I’m compiling this list of online theater options on World Theatre Day, which feels more than a little ironic. Theaters all over the world are now shut down for the foreseeable future in light of the COVID-19 disaster.
Removing the liveness from live theater and putting it on the flat screen can be a tricky proposition. But from PBS’s venerable Great Performances series to a number of small local companies who are putting together original content in quarantine, you can still enjoy theater without leaving your house. (And particularly in the case of the small scrappy locals, consider tossing them a donation in return for their creative largesse.) This is a partial list of some of the options available. We’ll be updating our streaming events listings throughout the shutdown. If we’ve missed one of your favorites, let us know!
LOCAL, LOCAL, LOCAL
The Infinite Wrench Goes Viral
Trust the Neo-Futurists to find a way to keep delivering their weekly allotment of “30 plays in 60 minutes,” pandemic or no pandemic. Their signature show is now available to donors through Patreon, with the lineup changing weekly. The challenge of creating short plays in isolation is one the Neos meet head-on here by using small-scale props to create video performance art, along with carefully edited videos of the cast speaking to each other from their remote locations that do an admirable job of capturing the camaraderie of the live ensemble.
An intro from artistic director Kirsten Riiber, filmed in the Neos’ empty theater, urges you to set your own timer to capture the feel of the live show. But if you decide, as I did, to go past the 60 minutes to watch all the pieces? Well, as Riiber says, “Fuck it. We are in uncertain hellish times and you can watch all the plays you want.”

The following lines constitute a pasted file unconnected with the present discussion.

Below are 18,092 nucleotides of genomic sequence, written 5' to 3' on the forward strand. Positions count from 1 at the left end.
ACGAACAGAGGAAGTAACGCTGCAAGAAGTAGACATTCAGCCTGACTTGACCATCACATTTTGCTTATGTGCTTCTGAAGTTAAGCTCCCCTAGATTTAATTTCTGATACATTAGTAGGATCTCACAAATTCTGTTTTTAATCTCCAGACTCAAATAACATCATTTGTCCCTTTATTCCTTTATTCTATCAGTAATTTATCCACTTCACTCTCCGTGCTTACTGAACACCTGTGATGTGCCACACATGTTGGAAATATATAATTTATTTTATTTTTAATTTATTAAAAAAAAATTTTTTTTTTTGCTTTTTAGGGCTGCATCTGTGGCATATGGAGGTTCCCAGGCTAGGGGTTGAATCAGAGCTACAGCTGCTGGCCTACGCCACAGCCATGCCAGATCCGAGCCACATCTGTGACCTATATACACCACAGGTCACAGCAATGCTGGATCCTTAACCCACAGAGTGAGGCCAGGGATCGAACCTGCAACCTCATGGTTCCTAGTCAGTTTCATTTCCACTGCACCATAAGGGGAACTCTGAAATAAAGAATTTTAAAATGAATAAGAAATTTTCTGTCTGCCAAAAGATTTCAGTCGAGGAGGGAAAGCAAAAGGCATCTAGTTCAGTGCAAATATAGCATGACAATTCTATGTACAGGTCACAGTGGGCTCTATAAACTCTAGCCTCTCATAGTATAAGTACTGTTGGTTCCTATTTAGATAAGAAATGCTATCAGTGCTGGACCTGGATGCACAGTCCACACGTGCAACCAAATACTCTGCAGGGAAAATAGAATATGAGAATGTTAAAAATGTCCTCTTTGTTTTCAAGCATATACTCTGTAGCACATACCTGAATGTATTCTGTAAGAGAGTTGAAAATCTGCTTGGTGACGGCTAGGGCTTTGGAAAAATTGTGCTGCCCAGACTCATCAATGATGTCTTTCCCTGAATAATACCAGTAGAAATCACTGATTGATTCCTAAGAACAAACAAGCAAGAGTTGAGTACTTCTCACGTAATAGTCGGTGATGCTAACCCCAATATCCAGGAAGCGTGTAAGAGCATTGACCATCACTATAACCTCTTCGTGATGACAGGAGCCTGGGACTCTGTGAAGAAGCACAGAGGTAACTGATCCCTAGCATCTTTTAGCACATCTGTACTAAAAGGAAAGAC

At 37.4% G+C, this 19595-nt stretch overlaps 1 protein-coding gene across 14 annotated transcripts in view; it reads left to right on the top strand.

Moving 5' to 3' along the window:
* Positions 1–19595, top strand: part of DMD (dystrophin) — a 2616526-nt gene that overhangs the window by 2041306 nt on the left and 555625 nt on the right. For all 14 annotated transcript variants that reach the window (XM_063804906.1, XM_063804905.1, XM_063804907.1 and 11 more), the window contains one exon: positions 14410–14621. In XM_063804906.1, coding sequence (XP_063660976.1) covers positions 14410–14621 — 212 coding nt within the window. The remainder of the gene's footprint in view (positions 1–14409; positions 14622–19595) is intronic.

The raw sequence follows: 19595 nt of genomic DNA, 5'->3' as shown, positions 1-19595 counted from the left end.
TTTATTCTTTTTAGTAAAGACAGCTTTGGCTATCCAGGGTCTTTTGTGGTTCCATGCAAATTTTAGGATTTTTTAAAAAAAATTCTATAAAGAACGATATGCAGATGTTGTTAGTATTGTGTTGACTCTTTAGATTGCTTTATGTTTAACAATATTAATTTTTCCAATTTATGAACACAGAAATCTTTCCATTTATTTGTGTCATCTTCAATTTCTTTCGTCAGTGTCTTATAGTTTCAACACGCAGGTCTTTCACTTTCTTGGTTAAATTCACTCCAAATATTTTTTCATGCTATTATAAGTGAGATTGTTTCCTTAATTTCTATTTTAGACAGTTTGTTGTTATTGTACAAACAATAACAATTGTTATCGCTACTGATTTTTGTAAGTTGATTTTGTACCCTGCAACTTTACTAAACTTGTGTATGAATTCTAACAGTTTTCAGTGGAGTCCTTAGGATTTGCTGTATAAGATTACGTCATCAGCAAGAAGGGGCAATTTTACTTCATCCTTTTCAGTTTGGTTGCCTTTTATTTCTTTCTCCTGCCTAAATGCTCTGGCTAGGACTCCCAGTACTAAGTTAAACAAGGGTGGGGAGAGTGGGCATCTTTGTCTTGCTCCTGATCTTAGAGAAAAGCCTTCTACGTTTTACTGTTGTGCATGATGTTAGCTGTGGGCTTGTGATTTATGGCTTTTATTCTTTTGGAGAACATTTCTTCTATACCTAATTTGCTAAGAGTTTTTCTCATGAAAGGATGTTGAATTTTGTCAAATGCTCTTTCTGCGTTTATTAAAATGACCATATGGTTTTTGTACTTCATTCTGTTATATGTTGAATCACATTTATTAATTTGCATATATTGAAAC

You can either choose the order yourself from a menu of links, or let a shuffle option do it for you. The lineup when I watched included whimsical interludes, like Leah Urzendowski’s For Immediate Press Release, in which she steps out on her porch to excitedly yell to the empty street “Maury Povich is still on!”—the kind of mundane observation that takes on near-revelatory meaning when you’re in the throes of cabin fever.
Perhaps my favorite was Dan Kerr-Hobert‘s Less, The Fish, a sweet tale of a man trying to get his goldfish (who lacks a tail) home on a plane right after 9/11 and finding that people were far more supportive of this attempt than he imagined. The story unfolds through a series of cartoon storyboards with voiceover, and without referencing our current calamity, it suggests the small ways we find to help each other out in crisis. But it’s the Neos, so you can tune in each week and find something different as long as this shit goes on. neofuturists.org.